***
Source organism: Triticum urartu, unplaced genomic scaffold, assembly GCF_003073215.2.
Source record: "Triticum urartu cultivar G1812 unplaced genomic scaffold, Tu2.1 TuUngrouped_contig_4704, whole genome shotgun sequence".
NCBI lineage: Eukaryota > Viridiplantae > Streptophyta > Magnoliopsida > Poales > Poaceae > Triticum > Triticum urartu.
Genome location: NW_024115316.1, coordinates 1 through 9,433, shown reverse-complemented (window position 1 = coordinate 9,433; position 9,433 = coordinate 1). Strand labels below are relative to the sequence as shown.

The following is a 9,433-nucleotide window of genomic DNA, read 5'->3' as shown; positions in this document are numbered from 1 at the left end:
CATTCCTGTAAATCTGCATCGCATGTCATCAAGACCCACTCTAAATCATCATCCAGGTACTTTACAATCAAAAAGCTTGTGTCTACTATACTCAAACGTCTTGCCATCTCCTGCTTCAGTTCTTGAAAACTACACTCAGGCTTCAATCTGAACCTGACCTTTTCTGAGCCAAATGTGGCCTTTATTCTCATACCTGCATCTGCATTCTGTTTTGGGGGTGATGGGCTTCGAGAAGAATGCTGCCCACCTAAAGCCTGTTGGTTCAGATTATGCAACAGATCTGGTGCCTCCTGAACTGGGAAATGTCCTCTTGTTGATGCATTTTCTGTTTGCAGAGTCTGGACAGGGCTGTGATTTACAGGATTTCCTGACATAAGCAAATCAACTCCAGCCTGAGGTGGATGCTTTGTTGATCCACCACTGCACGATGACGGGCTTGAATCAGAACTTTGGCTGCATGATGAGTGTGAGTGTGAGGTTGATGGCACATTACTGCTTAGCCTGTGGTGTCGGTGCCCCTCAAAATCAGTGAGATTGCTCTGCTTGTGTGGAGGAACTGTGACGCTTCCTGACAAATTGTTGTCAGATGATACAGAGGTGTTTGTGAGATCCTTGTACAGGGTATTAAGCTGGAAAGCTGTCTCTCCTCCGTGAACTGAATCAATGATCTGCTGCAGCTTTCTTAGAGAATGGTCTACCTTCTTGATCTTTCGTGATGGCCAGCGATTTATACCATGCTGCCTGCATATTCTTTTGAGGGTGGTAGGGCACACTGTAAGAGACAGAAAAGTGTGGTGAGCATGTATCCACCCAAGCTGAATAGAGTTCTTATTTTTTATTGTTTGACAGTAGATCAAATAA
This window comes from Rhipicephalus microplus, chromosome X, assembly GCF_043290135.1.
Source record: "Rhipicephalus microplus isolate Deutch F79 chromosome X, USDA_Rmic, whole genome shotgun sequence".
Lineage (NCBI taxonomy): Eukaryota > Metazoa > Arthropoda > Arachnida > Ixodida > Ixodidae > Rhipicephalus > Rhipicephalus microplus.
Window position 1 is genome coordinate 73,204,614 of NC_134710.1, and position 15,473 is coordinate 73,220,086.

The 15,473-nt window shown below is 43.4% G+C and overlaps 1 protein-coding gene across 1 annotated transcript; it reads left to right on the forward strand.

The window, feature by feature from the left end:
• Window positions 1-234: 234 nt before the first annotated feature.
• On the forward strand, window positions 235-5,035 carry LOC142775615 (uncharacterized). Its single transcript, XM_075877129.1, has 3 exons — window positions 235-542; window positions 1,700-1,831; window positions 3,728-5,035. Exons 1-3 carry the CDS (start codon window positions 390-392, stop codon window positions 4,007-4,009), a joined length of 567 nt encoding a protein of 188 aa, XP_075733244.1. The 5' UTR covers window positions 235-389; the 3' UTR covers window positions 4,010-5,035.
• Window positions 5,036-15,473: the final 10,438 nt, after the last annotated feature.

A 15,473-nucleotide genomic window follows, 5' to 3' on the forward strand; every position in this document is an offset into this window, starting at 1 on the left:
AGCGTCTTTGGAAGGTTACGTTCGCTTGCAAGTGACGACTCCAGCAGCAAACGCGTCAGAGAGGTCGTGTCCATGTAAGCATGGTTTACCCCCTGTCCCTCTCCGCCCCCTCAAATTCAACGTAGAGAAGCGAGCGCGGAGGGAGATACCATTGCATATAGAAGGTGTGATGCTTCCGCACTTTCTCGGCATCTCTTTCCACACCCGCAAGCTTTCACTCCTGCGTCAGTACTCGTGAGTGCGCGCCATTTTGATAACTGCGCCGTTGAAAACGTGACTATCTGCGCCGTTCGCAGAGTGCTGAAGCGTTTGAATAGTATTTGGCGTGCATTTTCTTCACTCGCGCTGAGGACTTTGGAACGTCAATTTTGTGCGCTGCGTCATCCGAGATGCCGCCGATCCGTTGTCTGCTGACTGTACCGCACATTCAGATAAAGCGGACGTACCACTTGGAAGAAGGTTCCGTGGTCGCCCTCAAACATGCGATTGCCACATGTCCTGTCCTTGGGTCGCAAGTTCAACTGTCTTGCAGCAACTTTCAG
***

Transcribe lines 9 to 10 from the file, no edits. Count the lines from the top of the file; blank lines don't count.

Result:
Lineage (NCBI taxonomy): Eukaryota > Metazoa > Arthropoda > Arachnida > Ixodida > Ixodidae > Rhipicephalus > Rhipicephalus microplus.
Window position 1 is genome coordinate 73,204,614 of NC_134710.1, and position 15,473 is coordinate 73,220,086.